Encyclopedia of Metagenomics

2015 Edition
| Editors: Karen E. Nelson

Evaluating Putative Chimeric Sequences from PCR-Amplified Products

  • Juan M. Gonzalez
Reference work entry
DOI: https://doi.org/10.1007/978-1-4899-7478-5_791

Introduction

The term chimera has its origins in the Greek mythology defining a creature composed of body parts from different living beings. In molecular biology, a chimeric sequence or chimera is a DNA sequence composed of DNA fragments originated from two or more genes or genomes.

Chimeric sequences can be naturally generated during DNA recombination which occurs naturally within a genome or by taking up foreign DNA by an organism. These processes of crossover recombination are of interest in phylogenetic and evolution studies and need to be identified (Posada and Crandall 2002). Nevertheless, chimeras represent a serious problem to be considered when they are generated as artifacts during DNA manipulation and/or analysis.

Chimeric artifacts can be produced at different stages during experimental DNA studies. Some examples can be described relating to cloning procedures, DNA amplification, and/or DNA assembling during computational analysis (Fig. 1).
This is a preview of subscription content, log in to check access.

Notes

Acknowledgments

The author acknowledges funding from the Spanish Ministry of Economy and Competitiveness, project CONSOLIDER CSD2009-00006, which includes participation of Feder funds.

References

  1. Altschul SF, Gish W, Miller W, Myers EW, Lipman DJ. Basic local alignment search tool. J Mol Biol. 1990;215:403–10.PubMedCrossRefGoogle Scholar
  2. Ashelford KE, Chuzhanova NA, Fry JC, Jones AJ, Weightman AJ. At least 1 in 20 16S rRNA sequence records currently held in public repositories is estimated to contain substantial anomalies. Appl Environ Microbiol. 2005;71:7724–36.PubMedCentralPubMedCrossRefGoogle Scholar
  3. Caporaso JG, Kuczynski J, Stombaugh J, et al. QIIME allows analysis of high-throughput community sequencing data. Nat Methods. 2010;7:335–6.PubMedCentralPubMedCrossRefGoogle Scholar
  4. Cole JR, Chai B, Marsh TL, et al. The Ribosomal Database Project (RDPII): previewing a new autoaligner that allows regular updates and the new prokaryotic taxonomy. Nucl Acids Res. 2003;31:442–3.PubMedCentralPubMedCrossRefGoogle Scholar
  5. Cole JR, Wang Q, Cardenas E, et al. The Ribosomal Database Project: improved alignments and new tools for rRNA analysis. Nucl Acids Res. 2009;37:D141–5.PubMedCentralPubMedCrossRefGoogle Scholar
  6. Curtis TP, Sloan WT, Scannell JW. Estimating prokaryotic diversity and its limits. Proc Natl Acad Sci USA. 2002;99:10494–9.PubMedCentralPubMedCrossRefGoogle Scholar
  7. DeSantis TZ, Hugenholtz P, Larsen N, et al. Greengenes, a chimera-checked 16S rRNA gene database and workbench compatible with ARB. Appl Environ Microbiol. 2006;72:5069–72.PubMedCentralPubMedCrossRefGoogle Scholar
  8. Edgar RC, Haas BJ, Clemente JC, et al. UCHIME improves sensitivity and speed of chimera detection. Bioinformatics. 2011;27:2194–200.PubMedCentralPubMedCrossRefGoogle Scholar
  9. Gonzalez JM, Zimmermann J, Saiz-Jimenez C. Evaluating putative chimeric sequences from PCR-amplified products. Bioinformatics. 2005;21:333–7.PubMedCrossRefGoogle Scholar
  10. Gonzalez JM, Portillo MC, Belda-Ferre P, Mira A. Amplification by PCR artificially reduces the proportion of the rare biosphere in microbial communities. PLoS ONE. 2012;7(1):e29973.PubMedCentralPubMedCrossRefGoogle Scholar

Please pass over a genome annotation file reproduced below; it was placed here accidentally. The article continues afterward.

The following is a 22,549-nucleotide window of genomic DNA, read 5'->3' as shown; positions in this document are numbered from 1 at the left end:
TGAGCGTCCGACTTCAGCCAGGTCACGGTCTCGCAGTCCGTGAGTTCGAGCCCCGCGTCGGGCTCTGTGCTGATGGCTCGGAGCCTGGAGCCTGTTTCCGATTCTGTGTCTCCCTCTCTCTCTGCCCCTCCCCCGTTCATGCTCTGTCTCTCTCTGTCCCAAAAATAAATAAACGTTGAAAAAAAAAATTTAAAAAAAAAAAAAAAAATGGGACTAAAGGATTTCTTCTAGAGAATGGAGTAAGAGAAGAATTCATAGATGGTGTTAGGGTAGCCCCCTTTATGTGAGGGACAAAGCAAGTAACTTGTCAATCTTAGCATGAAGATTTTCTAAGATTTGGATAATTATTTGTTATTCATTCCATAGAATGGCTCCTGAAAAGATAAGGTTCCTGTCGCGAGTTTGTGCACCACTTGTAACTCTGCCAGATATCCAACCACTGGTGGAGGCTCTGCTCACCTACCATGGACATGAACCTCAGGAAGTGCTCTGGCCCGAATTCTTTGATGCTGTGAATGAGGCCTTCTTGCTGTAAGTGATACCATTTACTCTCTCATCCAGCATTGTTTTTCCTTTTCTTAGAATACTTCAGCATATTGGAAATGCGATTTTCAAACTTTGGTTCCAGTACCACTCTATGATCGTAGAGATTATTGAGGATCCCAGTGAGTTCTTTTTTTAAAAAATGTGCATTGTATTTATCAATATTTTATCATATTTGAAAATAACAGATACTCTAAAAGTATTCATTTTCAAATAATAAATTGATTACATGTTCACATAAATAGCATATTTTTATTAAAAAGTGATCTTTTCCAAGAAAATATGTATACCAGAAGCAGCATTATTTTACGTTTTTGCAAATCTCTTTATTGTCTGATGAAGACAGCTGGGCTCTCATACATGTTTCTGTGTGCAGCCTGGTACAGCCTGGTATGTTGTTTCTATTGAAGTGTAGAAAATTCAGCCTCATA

11. Haas BJ, Gevers D, Earl AM, et al. Chimeric 16S rRNA sequence formation and detection in Sanger and 454-pyrosequenced PCR amplicons. Genome Res. 2011;21:494–504.PubMedCentralPubMedCrossRefGoogle Scholar
  12. Hugenholtz P, Huber T. Chimeric 16S rDNA sequences of diverse origin are accumulating in the public databases. Intl J Syst Evol Microbiol. 2003;53:289–93.CrossRefGoogle Scholar
  13. Mende DR, Waller AS, Sunagawa S, et al. Assessment of metagenomic assembly using simulated next generation sequencing data. PLoS ONE. 2012;7(2):e31386.PubMedCentralPubMedCrossRefGoogle Scholar
  14. Posada D, Crandall AK. The effect of recombination on the accuracy of phylogeny estimation. J Mol Evol. 2002;54:396–402.PubMedCrossRefGoogle Scholar
  15. Quast C, Pruesse E, Yilmaz P, et al. The SILVA ribosomal RNA gene database project: improved data processing and web-based tools. Nucl Acids Res. 2013;41:D590–6.PubMedCentralPubMedCrossRefGoogle Scholar
  16. Quince C, Lanzen A, Davenport RJ, Turnbaugh PJ. Removing noise from pyrosequenced amplicons. BMC Bioinforma. 2011;12:38.CrossRefGoogle Scholar
  17. Roesch LFW, Fulthorpe RR, Riva A, et al. Pyrosequencing enumerates and contrasts soil microbial diversity. ISME J. 2007;1:283–90.PubMedCentralPubMedGoogle Scholar
  18. Sambrook JJ, Russell DDW. Molecular cloning. A laboratory manual. Cold Spring Harbor: Cold Spring Harbor Laboratory Press; 2001.Google Scholar
  19. Schloss PD, Westcott SL, Ryabin T, et al. Introducing mother: open-source, platform-independent, community supported software for describing and comparing microbial communities. Appl Environ Microbiol. 2009;75:7537–41.PubMedCentralPubMedCrossRefGoogle Scholar
  20. Wintzingerode F, Göbel UB, Stackebrandt E. Determination of microbial diversity in environmental samples: pitfalls of PCR-base rRNA analysis. FEMS Microbiol Rev. 1997;21:213–29.CrossRefGoogle Scholar
  21. Wright ES, Yilmaz LS, Noguera DR. DECIPHER, a search-based approach to chimera identification for 16S rRNA sequences. Appl Environ Microbiol. 2011;78:717–25.PubMedCrossRefGoogle Scholar

Copyright information

© Springer Science+Business Media New York 2015

Authors and Affiliations

  1. 1.Instituto de Recursos Naturales y Agrobiologia, IRNAS-CSICSevilleSpain